By: Lani Hansen, Senior Reporter
TULSA, Oklahoma– Every year the month of February is recognized as Heart Awareness Month through the American Heart Association.
“The American Heart Association uses February to raise awareness of heart disease across the country,” Michael Phillips M.D. of Oklahoma Heart Institute said. “It’s specifically important in some populations such as Native Americans.”
According to Dr. Phillips, in the Native American population the penetration of heart disease is almost three-fold of non-Native American population. The penetration is 70-80 percent within the Native American population with diabetes, versus 20-30 percent in non-Native populations.
“It’s especially important for Native Americans to know this and to know the incident of silent heart disease is much higher,” Dr. Phillips added.
Heart disease can be treatable if it is caught early in someone. Dr. Phillips said early screening for diabetes and heart disease with echocardiogram and non-invasive testing at local clinics will help save lives, and reduce medical cost long-term.
Dr. Phillips breaks out the difference between men and women in the Native American population. In Native women, heart disease is extremely high prevalence and is frequently unrecognized.
“Cigarette smoking and obesity are important to the acceleration in heart disease, and not just its presence,” Dr. Phillips said. “In summary I would say the most likely causes would be diabetes, smoking, genetics, diet and obesity.”
There are two common types of heart disease in Native Americans that come with fatigue, shortness of breath and chest pain. These are the Coronary Artery Disease and the Valvular Heart Disease.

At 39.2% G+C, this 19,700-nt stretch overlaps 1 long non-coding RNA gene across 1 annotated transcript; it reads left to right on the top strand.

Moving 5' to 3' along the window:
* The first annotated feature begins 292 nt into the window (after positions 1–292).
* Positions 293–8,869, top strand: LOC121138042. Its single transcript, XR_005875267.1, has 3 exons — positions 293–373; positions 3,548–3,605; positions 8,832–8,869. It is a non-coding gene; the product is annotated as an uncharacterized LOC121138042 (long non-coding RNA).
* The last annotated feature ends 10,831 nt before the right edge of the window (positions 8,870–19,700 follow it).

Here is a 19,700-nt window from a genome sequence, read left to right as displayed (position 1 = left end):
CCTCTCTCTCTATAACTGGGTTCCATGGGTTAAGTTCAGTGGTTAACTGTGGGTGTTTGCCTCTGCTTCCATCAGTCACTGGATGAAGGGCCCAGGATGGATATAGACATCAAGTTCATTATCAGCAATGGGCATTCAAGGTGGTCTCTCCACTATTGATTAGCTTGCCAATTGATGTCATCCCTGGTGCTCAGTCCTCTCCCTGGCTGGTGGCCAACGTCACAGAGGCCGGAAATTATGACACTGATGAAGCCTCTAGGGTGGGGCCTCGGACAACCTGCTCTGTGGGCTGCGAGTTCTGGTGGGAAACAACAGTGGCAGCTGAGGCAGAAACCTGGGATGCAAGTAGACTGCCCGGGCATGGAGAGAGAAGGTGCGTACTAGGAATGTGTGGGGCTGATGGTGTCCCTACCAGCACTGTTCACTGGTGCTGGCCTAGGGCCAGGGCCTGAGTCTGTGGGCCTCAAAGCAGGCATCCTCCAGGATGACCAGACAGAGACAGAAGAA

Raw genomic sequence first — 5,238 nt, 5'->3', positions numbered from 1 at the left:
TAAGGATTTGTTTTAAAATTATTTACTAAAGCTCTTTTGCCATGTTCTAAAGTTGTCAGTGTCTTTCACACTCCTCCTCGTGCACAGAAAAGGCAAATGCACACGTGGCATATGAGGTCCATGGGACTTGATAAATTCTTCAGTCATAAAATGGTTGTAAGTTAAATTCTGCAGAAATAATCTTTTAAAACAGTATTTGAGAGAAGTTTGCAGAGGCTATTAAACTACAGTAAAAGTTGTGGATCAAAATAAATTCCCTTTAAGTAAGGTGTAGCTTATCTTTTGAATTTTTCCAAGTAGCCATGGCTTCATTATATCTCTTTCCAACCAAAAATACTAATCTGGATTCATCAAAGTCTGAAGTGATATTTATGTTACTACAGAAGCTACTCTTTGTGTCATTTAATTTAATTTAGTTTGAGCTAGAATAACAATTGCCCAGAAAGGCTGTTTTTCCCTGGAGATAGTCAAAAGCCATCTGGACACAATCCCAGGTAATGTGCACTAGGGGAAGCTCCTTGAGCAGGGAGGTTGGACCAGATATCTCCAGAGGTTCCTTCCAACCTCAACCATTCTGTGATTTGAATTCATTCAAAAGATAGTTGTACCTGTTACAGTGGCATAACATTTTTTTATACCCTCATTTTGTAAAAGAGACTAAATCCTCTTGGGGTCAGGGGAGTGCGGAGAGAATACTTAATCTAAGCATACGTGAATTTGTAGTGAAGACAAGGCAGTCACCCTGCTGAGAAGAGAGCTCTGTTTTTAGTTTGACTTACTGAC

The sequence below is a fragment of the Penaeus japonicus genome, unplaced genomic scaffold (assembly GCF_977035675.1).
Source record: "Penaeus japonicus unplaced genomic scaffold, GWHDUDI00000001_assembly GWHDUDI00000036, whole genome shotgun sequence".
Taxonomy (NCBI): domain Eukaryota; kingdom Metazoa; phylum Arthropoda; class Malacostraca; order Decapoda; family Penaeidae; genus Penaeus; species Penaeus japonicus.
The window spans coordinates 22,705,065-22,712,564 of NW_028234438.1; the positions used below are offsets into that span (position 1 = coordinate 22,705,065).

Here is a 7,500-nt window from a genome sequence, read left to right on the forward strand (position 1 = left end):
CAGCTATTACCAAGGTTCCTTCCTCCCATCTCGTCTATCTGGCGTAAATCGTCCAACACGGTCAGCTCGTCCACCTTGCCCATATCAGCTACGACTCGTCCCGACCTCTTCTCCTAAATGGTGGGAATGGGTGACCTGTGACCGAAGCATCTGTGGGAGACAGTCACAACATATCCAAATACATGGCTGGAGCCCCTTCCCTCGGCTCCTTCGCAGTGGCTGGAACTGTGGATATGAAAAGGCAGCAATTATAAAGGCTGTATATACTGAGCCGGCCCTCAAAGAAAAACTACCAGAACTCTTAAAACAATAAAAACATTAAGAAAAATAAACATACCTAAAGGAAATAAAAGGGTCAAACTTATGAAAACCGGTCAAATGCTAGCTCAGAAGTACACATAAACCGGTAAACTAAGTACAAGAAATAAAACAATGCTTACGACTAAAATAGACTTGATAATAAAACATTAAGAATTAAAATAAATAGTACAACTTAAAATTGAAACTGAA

The Valvular Heart Disease causes more damage to the lungs and the rest of the body. Coronary Artery Disease causes damage to the heart muscle which eventually leads to heart failure, according to Dr. Phillips.
“One of the important things to prevent heart disease is activity,” Dr. Phillips stated for Native Americans. “The second thing is to diagnose and treat diabetes, tobacco sensation and screening.”
Since February is American Heart Month, people can raise awareness by recognizing the incidents of heart disease in their own family. Also, people may show awareness by wearing red.
Because of the pandemic the American Heart Institute will not be doing any events. Dr. Phillips wanted to recognize the tribal governments on the rollouts of the COVID vaccinations.
He added, “COVID brings about blood clots and pulmonary embolism. Part of heart awareness month, I’d like to raise awareness to pulmonary blood clots as well which can lead to chronic lung disease.”
For more information on heart disease visit the American Heart Association at, www.heart.org.